Title: The New Zealand Novel 1860-1965

Author: Joan Stevens

Publication details: Reed Publishing (NZ) Ltd, 1966

Digital publication kindly authorised by: Sylvia Johnston

Part of: New Zealand Texts Collection

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The New Zealand Novel 1860-1965

Coal Flat

Coal Flat. Our most comprehensive study of an ingrown township is Bill Pearson's Coal Flat, 1963, which Charles Brasch described in Landfall, June 1964, as "the richest and strongest work of its kind yet to appear in New Zealand". It is interesting now to reread Pearson's article "Fretful Sleepers", originally written in 1952 from the relative detachment of his years in London. (It is reprinted in {Landfall Country, 1962.)

In this prejudiced piece of sociology, Pearson analyses "with un-appeased resentment" the little country he had just escaped from. He expresses here the attitudes from which the novel was later to grow. I quote some remarks: "There is no place in normal New Zealand society for the man who is different." "We need an art to expose ourselves, explain ourselves to ourselves, see ourselves in a perspective of time and place." "No artist can work without an audience willing to co-operate: if he is to be honest his audience must be honest; they must be prepared to speculate about themselves. This is something New Zealanders will not do." "There is a paucity of common experience ... a need for a common experience to talk from, and the need for conventions to account for and place emotions unrecognised in the threadbare constitution of social behaviour."

These are the words of 1952. I believe that in the thirteen years since, artists have established such conventions and located our common experience, that the art has been found which can show ourselves to ourselves, and that both writers and readers are more honest than they were. Pearson's own novel is a measure of the change. Like The Story of a New Zealand River and Man Alone, it is a challenge to our sincerity and intelligence, a fictional embodiment of his gritty social analysis.

Pearson takes a West Coast mining township, admirable for his purpose because it is small, isolated by geography and social tradition, and with a strongly marked individuality. Such a town is manageable within the compass of a novel, and offers a microcosm of New Zealand life.

There are the pub, the school, and the dance hall; there are doctors, publicans, teachers, priests, housewives; there are the main road, the railway, the creek, the dredge, the water-races, the cicadas, the blackberries. And dominating all is the mine, with its union and its politics, and its workers who balance the more usual middle-class preoccupations of our satirists. Pearson chooses this community for a study which is to "expose ourselves to ourselves".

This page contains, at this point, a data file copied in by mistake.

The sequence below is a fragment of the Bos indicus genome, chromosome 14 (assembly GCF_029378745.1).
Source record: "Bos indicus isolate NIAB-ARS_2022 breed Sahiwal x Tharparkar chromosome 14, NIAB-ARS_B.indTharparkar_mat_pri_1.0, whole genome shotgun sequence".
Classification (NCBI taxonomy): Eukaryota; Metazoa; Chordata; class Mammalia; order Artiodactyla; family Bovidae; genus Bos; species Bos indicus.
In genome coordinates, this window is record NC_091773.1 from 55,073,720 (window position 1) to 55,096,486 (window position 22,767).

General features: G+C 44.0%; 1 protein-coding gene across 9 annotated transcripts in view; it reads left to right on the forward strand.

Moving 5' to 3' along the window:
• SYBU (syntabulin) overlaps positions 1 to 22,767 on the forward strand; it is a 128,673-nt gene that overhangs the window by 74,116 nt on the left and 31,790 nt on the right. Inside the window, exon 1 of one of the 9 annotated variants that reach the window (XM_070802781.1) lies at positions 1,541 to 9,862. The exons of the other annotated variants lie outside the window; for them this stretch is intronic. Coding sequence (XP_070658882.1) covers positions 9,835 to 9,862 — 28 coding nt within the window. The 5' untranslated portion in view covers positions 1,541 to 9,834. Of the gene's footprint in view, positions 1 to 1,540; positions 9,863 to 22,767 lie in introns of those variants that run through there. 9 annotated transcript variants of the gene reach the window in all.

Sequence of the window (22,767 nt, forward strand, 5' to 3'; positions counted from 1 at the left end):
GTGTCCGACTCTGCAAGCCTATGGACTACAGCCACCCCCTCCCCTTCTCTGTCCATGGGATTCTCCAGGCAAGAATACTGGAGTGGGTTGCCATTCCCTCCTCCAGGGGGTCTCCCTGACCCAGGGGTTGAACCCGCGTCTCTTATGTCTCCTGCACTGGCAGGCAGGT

His method is orthodox and ample; bring to the town an outsider: page 121 let him, and through him the reader, explore its personalities, reticences and tensions; let his inexperience and honesty slice into accepted patterns, promote conflicts, and expose latent truths; and finally let his actions in the resolution of the plot bring sharply before the reader the personal and social problems of our time. At the end, the hero will withdraw, so that the reader can pull out too, and think it over.

Coal Flat tells, then, of Paul Rogers, a Coaster who is "different" because of his education and his stand as a conscientious objector. He is haunted by a sense of guilt, however, since he did not stick to his conchy principles after all; with an urge to atone to society in some unspecified way, he arrives one February morning to take up a post at the school. In the year that follows, he is tested as an idealist, as a socialist, as a lover, and as a teacher. By November, it is clear that he has failed in everything except his personal relationship to Flora Palmer. The school, the mining community, the church, the ordinary families, are impervious to change. The boy he would have helped is back where he was. The miners have learnt nothing from the boycott and the strike. Social attitudes are unaltered. The town wins, and settles back unmodified, as the closing paragraph suggests.

Paul gives up, and takes Flora away: "I can't stay here. I'm out of place. The town isn't with me . . . I've got to start in another place . . . I'll be a safe conforming suburban backgardener . . . boasting of beancrops over the back fence . . . I'll steer clear of ideas. I'll be just another suburban New Zealander . . . and I'll go for the job and the family and the house and the garden."

It is a pessimistic view of ourselves that Pearson offers, and the reader will probably want to argue with him. The town "let Paul down", it is true; but how valid are Paul's ideas, anyway? Much of the novel centres on this problem of loyalty, to people, to class, to principles, to friends. Paul's story raises in acute form problems we have all had to face.

(Notes for a critical discussion will be found in the Appendix.)